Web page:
Chef Miranda originally learned to cook from her parents back in Thailand. She first moved stateside in 2005 to try her hand as a chef in the kitchen of a popular seafood and steakhouse in the culinary mecca of New York City. After a few years, she then made her way to the diverse metropolis of Houston where her heart has been ever since. Despite a computer science degree, programming was never in the cards for Loetkhamfu.
“This is my passion,” she says about food. “I love it so much.”
Thai lovers have probably already tried Kin Dee in The Heights, which Miranda Loetkhamfu co-founded as their Executive Chef. she decides to open her own With Four Region, she wanted to create a small concept that truly represents a quartet of areas in her home country, including Bangkok, North Thailand, the Northeast (Esan), and also Southern Thailand.
Each category of cuisine possesses its own unique identity, many with strong, spicy flavors. Being sure to try all of them is much of the fun!
When Loetkhamfu gets asked which of her culinary creations people simply have to try, her immediate response is, “I would love it if they tried all of them!”
During Four Region’s soft opening, the Tamarind Pork Ribs were met with rave reviews. This appetizer includes marinated pork ribs with tamarind sauce and fried basil on top. You can’t go wrong getting one or two orders.
Whoever is a duck lover should also take note of the “North” section on the menu and order Larb Kuar as a main dish. With stir-fried minced duck, Thai chili powder, crispy ginger, and shallots on top, plus vegetables and sticky rice, the entree transcends being delicious.
“For someone who comes into the restaurant and wants to order a dish not found in other Thai restaurants, I would recommend going for the northern and southern dishes,” the chef states.
However, for those who are more traditional, the Bangkok menu includes delicious versions of favorites such as Pad Thai and Panang Curry, made to order at the spice levels of each guest’s choice.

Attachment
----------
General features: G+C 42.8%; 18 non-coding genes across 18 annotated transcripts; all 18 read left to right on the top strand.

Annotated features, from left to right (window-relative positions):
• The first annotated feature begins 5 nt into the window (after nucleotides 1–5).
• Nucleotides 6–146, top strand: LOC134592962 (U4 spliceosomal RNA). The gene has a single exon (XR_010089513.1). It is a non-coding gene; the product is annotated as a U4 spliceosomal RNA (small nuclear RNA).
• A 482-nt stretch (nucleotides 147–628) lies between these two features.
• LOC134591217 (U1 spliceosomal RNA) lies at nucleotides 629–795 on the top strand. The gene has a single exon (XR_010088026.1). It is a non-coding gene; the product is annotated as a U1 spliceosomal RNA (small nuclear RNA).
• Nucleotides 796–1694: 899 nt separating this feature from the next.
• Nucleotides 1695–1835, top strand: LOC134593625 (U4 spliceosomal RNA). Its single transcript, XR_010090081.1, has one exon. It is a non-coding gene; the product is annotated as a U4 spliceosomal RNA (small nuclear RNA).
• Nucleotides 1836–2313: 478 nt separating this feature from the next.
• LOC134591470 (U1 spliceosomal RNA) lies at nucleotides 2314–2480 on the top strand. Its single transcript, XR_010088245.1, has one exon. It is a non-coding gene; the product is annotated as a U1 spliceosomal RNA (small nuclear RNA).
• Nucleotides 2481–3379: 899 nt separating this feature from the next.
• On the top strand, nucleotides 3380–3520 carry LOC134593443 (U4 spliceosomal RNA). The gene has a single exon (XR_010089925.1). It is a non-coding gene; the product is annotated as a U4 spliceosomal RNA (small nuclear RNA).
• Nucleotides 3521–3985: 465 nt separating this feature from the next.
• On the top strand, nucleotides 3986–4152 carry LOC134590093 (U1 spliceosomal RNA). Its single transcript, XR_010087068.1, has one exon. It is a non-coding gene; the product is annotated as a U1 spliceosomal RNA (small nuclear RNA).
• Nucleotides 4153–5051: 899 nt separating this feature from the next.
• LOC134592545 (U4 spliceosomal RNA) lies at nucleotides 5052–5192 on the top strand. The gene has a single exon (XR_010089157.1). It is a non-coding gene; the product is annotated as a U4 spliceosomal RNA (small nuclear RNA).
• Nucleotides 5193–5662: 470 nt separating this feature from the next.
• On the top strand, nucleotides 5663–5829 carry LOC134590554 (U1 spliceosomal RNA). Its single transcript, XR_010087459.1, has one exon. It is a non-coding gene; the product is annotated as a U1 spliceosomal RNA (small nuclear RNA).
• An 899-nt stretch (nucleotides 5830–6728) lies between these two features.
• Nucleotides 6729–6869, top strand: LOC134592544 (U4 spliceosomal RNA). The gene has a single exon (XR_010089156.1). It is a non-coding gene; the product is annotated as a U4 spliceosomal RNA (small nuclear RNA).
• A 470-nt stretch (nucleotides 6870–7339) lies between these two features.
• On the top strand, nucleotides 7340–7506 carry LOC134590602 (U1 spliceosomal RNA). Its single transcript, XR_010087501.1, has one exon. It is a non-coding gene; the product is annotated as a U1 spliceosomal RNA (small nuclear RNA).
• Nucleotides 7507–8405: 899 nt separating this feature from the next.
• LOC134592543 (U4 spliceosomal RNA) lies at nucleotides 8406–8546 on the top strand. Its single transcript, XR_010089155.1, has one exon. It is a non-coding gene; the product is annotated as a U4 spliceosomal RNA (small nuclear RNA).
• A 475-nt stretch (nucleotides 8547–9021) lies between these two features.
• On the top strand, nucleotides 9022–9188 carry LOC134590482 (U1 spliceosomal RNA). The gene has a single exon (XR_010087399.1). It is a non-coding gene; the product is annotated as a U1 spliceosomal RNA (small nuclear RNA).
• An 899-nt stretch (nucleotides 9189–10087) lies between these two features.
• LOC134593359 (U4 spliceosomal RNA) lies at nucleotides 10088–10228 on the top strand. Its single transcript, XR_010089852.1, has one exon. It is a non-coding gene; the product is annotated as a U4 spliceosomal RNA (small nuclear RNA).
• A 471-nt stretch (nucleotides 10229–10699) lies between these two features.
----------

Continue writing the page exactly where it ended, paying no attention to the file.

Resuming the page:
“We’re trying to not make people feel guilty about drinking, so taking a more healthy approach about it,” Loetkhamfu laughs.
With a stunning interior, comfortable seating, and even a full patio for outdoor dining, Four Region is rapidly making its impact in the local neighborhood while also attracting Thai food aficionados from all over the city.
“I had the vision to start this in a prominent dining area and suburban community, so that’s why I picked the Spring area,” Loetkhamfu says. “It’s a restaurant where you can relax, enjoy good food and a drink.”
Chef Miranda Loetkhamfu knows firsthand how a Thai restaurant can rely on staples like pad Thai and curries to fuel its success. Kin Dee, the Heights favorite she opened in the middle of the pandemic with friend and business partner Lukkaew Srasrisuwan, is thriving and expanding with other concepts.
With the grand opening of Four Region Thai in Spring over the weekend, however, Loetkhamfu wanted to fulfill another mission: to introduce customers to dishes of her native Thailand with recipes not always found at similar restaurants in Houston.
“Different parts of Thailand have their own food many people don’t know about,” Loetkhamfu said. “I want to surprise people and show something new in my restaurant.”
In a city full of Asian-owned businesses, Four Region Thai, 8220 Louetta, joins a growing number of kitchens showcasing a wider breadth of cuisines, whether it’s Vietnamese, Japanese, Chinese or other Thai establishments, such as James Beard Award-winner Benchawan Jabthong Painter’s Street to Kitchen.
But Loetkhamfu said her aim is to bring on more heat, chiles, fish sauce and a host of Thai spices and herbs in every dish.
“It’s OK to challenge people a little,” said Loetkhamfu, who was born in northern Thailand but grew up in the southern part, where she said the food packs more heat and is full of seafood options.
The Bangkok section of the menu features the more common dishes found at Thai restaurants: crab fried rice, curries, pad Thai and stir-fried vegetables for those with vegetarian diets.
Plates available in the “North” part of the menu don’t hold back on the Scoville scale. Khaw soi ga, a hearty soup with egg noodles swimming in a golden turmeric-tinged broth, and larb, a dish of stir-fried minced meat, are not uncommon at similar Thai restaurants.
But Loetkhamfu’s num ngeaw, a bowl of rice noodles dotted with fork-tender pork ribs swimming in a tomato-and-curry broth, is rare. She also added sah nuer, thinly sliced filet mignon doused in chile paste, because it’s her father’s favorite dish.
The dishes from the Northeast, which represent the Esan region, focus on salads and soups full of spices and fresh herbs thrown in.
For the South, two chile-packed curries are balanced with a more mild option, the moo hong, where cubes of fatty pork belly are slowly cooked in sweet soy sauce with spices like coriander and star anise.
A liquor license was approved last month, which allowed Loetkhamfu to serve cocktails that also incorporate Thai ingredients. A spin on gin and tonic includes peppercorns and cloves, while a rum-based drink includes lychee and coconut.
Loetkhamfu moved to Houston in 2007, but she started off running a Thai massage business in River Oaks before opening Kin Dee in the Heights with her partners.
Address: 8220 Louetta Rd # 100, Spring, TX 77379
Tuesday - Thursday: 11AM-3PM, 5PM-9:30PM
Friday: 10AM-3PM, 5PM-10PM